The prevalence of childhood trauma in persons with bipolar disorder combined with the risks that arise from the symptoms of the disorder itself renders bipolar patients at increased risk for violent behavior. Because childhood trauma has been associated with earlier onset and a greater number of episodes, there is more cumulative time when aggressive behavior is most likely to manifest. In addition, a history of trauma is associated with an increase in rates of substance abuse, which itself is associated with significant violence risk. Aggressiveness is often shown in different clinical settings, including bipolar, borderline, and antisocial personality disorders. Comorbidity with borderline personality disorder is associated with a higher risk of aggression in bipolar disorder during periods of euthymia.
Violence and aggression
Persons with bipolar disorder are at significantly increased risk for violence, with some history of violent behavior ranging from 9.4% to just under 50%, often in the presence of comorbid diagnoses.15-18 Bipolar patients are prone to agitation that can result in impulsive aggression during manic and mixed episodes. However, depressed states can involve intense dysphoria with agitation and irritability, which can also increase the risk of violent behavior. Bipolar patients may have chronic impulsivity during euthymia, predisposing them to aggression. This is especially true with comorbid features of borderline personality disorder. In fact, particularly high levels of impulsivity and aggression in a bipolar patient could be a strong indicator of comorbidity with borderline personality disorder.19
Impulsive aggression (as opposed to premeditated aggression) is most commonly associated with bipolar and other affective disorders. In animal models, premeditated aggression corresponds to predatory behavior, while impulsive aggression is a response to perceived threat (the fight in fight-or-flight). As either a state or trait, increased impulsive aggression is driven by an increase in the strength of aggressive impulses or a decrease in the ability to control these impulses. Neurochemically, impulsive aggression has been associated with low serotonin levels, high catecholamine levels, and a predominance of glutamatergic activity relative to γ-amino-butyric acid (GABA)ergic activity.20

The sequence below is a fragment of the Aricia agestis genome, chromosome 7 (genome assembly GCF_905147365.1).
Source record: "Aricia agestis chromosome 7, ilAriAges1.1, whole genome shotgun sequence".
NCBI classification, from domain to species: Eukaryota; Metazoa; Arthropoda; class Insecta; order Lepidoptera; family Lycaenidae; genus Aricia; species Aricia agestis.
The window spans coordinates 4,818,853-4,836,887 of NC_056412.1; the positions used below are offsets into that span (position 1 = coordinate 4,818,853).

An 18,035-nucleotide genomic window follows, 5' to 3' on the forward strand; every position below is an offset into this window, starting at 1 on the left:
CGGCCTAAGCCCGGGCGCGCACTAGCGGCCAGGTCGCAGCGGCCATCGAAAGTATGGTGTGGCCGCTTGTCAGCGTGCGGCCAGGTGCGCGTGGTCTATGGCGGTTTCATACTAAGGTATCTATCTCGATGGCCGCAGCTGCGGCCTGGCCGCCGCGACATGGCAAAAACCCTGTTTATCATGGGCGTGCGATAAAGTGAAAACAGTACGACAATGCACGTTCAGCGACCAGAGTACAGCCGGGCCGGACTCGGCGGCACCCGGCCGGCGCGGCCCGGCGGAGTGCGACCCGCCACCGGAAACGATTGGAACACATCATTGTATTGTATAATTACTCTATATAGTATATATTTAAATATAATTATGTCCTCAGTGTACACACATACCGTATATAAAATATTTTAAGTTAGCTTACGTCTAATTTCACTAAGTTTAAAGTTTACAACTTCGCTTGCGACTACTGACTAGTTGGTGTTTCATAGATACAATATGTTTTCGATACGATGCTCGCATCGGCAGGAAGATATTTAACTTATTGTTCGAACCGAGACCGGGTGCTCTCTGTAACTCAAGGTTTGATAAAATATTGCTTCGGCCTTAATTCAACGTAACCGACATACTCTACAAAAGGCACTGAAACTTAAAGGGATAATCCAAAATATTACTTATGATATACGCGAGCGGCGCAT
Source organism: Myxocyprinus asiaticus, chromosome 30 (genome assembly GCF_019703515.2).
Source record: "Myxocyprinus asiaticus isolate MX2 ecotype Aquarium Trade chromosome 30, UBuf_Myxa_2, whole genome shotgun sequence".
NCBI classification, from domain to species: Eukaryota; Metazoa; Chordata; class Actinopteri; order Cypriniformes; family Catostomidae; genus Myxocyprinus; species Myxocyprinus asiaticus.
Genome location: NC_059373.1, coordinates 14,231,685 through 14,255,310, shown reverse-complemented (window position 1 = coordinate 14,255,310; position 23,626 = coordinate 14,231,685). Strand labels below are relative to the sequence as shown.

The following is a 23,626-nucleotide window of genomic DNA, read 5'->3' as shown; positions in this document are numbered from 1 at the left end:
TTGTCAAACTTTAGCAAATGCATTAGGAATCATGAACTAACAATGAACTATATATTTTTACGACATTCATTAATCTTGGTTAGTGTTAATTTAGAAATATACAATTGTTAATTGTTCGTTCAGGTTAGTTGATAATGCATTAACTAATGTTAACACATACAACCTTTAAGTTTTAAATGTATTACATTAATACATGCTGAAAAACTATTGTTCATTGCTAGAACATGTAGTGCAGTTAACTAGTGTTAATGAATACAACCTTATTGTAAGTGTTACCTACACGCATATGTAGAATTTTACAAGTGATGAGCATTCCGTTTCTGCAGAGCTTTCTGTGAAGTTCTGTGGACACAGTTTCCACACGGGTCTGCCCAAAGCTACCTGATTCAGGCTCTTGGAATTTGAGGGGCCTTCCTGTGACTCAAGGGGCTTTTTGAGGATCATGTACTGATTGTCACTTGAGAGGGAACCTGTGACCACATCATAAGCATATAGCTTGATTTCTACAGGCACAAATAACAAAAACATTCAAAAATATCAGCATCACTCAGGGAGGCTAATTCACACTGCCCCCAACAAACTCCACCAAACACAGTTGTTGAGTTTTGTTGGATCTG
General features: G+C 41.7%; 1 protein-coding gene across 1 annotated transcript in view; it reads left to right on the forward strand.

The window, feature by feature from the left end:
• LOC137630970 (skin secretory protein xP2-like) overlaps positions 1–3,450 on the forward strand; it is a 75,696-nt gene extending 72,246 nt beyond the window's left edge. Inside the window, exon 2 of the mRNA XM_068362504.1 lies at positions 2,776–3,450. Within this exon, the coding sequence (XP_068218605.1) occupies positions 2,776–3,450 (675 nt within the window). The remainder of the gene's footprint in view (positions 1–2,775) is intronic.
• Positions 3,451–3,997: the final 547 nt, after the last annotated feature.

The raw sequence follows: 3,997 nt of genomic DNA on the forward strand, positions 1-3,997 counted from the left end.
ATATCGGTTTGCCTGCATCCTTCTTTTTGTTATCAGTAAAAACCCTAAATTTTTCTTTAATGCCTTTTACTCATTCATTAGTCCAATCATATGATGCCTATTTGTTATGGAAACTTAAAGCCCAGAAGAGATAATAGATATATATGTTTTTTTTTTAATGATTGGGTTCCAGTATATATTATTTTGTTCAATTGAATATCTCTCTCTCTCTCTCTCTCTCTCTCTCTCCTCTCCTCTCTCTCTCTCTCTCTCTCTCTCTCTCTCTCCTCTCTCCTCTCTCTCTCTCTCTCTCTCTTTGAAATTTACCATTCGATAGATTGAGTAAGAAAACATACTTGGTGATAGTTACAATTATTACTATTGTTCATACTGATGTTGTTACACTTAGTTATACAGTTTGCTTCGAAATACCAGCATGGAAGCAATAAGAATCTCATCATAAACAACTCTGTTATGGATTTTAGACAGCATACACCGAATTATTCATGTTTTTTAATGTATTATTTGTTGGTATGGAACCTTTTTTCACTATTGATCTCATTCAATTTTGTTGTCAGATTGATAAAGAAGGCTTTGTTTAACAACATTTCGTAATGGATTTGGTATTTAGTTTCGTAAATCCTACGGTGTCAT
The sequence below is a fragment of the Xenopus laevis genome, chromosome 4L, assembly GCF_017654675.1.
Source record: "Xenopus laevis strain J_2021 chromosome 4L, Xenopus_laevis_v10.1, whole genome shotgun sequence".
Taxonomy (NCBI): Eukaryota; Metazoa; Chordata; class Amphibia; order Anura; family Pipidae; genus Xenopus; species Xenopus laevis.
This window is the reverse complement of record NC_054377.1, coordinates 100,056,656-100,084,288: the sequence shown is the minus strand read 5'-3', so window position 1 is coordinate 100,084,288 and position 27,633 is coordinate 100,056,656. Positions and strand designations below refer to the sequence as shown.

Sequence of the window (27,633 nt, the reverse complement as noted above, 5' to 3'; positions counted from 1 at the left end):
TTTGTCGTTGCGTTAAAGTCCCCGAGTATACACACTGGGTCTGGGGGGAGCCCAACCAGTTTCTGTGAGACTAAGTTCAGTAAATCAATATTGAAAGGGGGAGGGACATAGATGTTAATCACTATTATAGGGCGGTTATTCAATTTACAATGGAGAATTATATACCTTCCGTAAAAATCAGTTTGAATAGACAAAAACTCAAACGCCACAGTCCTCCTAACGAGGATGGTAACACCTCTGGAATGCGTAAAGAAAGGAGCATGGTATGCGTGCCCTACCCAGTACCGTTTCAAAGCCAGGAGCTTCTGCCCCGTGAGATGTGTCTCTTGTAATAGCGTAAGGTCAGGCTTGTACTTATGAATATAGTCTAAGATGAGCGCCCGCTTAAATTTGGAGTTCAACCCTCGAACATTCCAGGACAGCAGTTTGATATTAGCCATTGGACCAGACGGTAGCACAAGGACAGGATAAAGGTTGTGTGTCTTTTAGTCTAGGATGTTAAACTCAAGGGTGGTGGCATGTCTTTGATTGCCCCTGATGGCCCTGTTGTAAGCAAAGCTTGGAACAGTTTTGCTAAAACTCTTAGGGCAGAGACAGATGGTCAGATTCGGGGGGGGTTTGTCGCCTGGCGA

Assessing violence risk
In many ways, the assessment of violence risk in patients with bipolar disorder is similar to risk assessment in any patient. Certain data from the patient’s history and mental status examination are universally important:
• A history of violent acts, especially recent ones and especially if there were any legal consequences.
• The extent of alcohol and drug use, because there is a strong association between substance abuse and risk of violence.19
• Trauma history has a unique relationship with bipolar disorder, and it should be assessed in all patients to determine the risk of violence. Trauma is associated with increased aggression in adults in general, regardless of whether an affective disorder is present.
• Other important historical data include demographic information (young men of low socioeconomic status who have few social supports are the most likely to be violent) and access to weapons.
• In the mental status assessment, it is important to note psychomotor agitation as well as the nature, frequency, and severity of violent ideation.